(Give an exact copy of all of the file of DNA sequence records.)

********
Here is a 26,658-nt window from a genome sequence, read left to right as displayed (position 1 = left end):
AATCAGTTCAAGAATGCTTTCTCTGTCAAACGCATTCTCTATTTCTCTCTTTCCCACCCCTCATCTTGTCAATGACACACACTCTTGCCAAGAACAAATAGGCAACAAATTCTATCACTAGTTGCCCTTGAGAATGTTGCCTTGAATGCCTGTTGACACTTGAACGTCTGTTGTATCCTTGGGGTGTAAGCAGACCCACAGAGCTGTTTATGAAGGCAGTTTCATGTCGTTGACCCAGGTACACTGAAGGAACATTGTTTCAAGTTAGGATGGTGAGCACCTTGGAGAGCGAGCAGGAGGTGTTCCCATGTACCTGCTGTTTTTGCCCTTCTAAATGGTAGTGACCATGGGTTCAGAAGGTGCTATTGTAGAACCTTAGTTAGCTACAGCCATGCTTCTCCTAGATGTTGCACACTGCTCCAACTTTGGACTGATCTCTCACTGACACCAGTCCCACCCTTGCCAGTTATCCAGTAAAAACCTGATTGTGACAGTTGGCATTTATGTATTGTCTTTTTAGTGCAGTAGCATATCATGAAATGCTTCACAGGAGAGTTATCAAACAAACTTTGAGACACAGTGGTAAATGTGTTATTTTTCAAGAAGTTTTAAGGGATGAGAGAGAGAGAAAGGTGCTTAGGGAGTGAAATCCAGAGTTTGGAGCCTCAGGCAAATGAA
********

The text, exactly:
Here is a 26,658-nt window from a genome sequence, read left to right as displayed (position 1 = left end):
AATCAGTTCAAGAATGCTTTCTCTGTCAAACGCATTCTCTATTTCTCTCTTTCCCACCCCTCATCTTGTCAATGACACACACTCTTGCCAAGAACAAATAGGCAACAAATTCTATCACTAGTTGCCCTTGAGAATGTTGCCTTGAATGCCTGTTGACACTTGAACGTCTGTTGTATCCTTGGGGTGTAAGCAGACCCACAGAGCTGTTTATGAAGGCAGTTTCATGTCGTTGACCCAGGTACACTGAAGGAACATTGTTTCAAGTTAGGATGGTGAGCACCTTGGAGAGCGAGCAGGAGGTGTTCCCATGTACCTGCTGTTTTTGCCCTTCTAAATGGTAGTGACCATGGGTTCAGAAGGTGCTATTGTAGAACCTTAGTTAGCTACAGCCATGCTTCTCCTAGATGTTGCACACTGCTCCAACTTTGGACTGATCTCTCACTGACACCAGTCCCACCCTTGCCAGTTATCCAGTAAAAACCTGATTGTGACAGTTGGCATTTATGTATTGTCTTTTTAGTGCAGTAGCATATCATGAAATGCTTCACAGGAGAGTTATCAAACAAACTTTGAGACACAGTGGTAAATGTGTTATTTTTCAAGAAGTTTTAAGGGATGAGAGAGAGAGAAAGGTGCTTAGGGAGTGAAATCCAGAGTTTGGAGCCTCAGGCAAATGAA